KID-TASTIC: So, You Want to Moderate with Kids & Teens?

By Pam Goldfarb Liss

Have you heard about Generation Z (aka iGen) and the wonder of their multi-leveled relationship with technology?  Do you know about the exciting collaborative relationship happening between kids and their parents?  Are you one of those people who wonder at the unfiltered way kids and teens react to new ideas? Is this a group of consumers you’d like to learn from?

Kids are now part of the important consumer conversation with family purchases like food, electronics, and even cars because they can more easily “research” brands and ideas online than their parents. Their influencing opinion is often weighed more strongly by mom and dad because they know more. Kids and Teens are important consumers, but different from adults, requiring additional skills for moderators.

Interestingly enough, kids and teens are often part of a typical purchase dynamic that goes like this:


Translate the above for almost any family purchase decision – groceries, electronics, vacations, etc. – and you will understand the importance older elementary-age kids and teens play in your company or client’s business decisions. This new parent-child dynamic changes the whole process of parent as the “gate keeper” to parent as the “gate opener.”

With younger kids, the purchase dynamic surrounds a well-honed discussion about child’s desires that result in a smart series of presented choices for a child to insert opinions. Mom and dad hope this discussion will prevent any potential dislike.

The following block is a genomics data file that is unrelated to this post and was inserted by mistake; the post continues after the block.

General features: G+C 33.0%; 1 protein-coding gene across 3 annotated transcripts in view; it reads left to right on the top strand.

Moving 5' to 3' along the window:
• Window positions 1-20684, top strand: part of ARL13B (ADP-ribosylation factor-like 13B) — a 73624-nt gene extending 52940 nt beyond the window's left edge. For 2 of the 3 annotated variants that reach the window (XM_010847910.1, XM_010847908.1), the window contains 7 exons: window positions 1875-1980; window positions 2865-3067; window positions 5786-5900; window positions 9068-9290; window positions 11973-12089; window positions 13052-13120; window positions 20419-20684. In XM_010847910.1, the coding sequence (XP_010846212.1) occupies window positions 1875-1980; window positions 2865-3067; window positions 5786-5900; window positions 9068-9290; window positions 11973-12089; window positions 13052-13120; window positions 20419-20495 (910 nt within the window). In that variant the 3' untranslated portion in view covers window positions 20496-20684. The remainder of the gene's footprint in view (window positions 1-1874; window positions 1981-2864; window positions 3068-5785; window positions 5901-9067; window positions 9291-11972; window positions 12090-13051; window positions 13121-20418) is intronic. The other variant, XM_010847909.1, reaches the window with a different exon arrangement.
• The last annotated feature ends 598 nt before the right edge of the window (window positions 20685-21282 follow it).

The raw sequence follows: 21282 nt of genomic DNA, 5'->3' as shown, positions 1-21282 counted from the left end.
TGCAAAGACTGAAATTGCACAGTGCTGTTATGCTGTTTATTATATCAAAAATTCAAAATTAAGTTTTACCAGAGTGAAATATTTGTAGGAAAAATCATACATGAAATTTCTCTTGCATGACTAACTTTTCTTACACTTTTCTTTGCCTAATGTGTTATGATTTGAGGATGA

Consider this process with younger kids looking more like this:


Moderators looking to navigate this new active kid and teen consumer will want to take into consideration the differences that moderating with young people requires.

These differences affect everything from your screener – identifying the kids and teens who fit with your client’s objectives AND uncovering the knowledgeable kid or teen who can articulate this subtlety —to a rhythmic discussion guide varying the pace of individual-to-small group-to-big group exercises to dig deeper. Additionally, the adept kid and teen moderator will understand nuances to keep kids and teens engaged throughout the qualitative event from stocking the lobby area with appropriate low-sugar, allergy-free snacks to keeping the ever-watchful mom or dad involved and supportive of your project.

The new course: RIVA 205: Moderating with Kids and Teens was created to encourage moderators to shape their practices around this evolving new family consumer dynamic. The course offers a series of best practice ideals with room to grow with one’s own style.

The new course is in its second year, tailoring itself to student’s own practice needs, by offering:

  • Age-by-age cognitive capabilities in typical qualitative research environments (QREs)
  • Practical advice for recruiting and engaging articulate kids and teens with well-honed screener, homework, projective exercise tools and discussion guide examples
  • Opportunities to shape your individual styles with kids and teens through moderation opportunities with real-life kid and teen respondents
  • Evaluations from experienced professional moderators focused on ways to move your practice into winning-experience

RIVA 205 is scheduled for an June 9-11, 2014 3-day course. This is a limited class size to encourage more hands-on experience. Act now and become the kid-and-teen friendly moderator you’ve always wanted to be!!!

Contact Emily at to for more information or to register.


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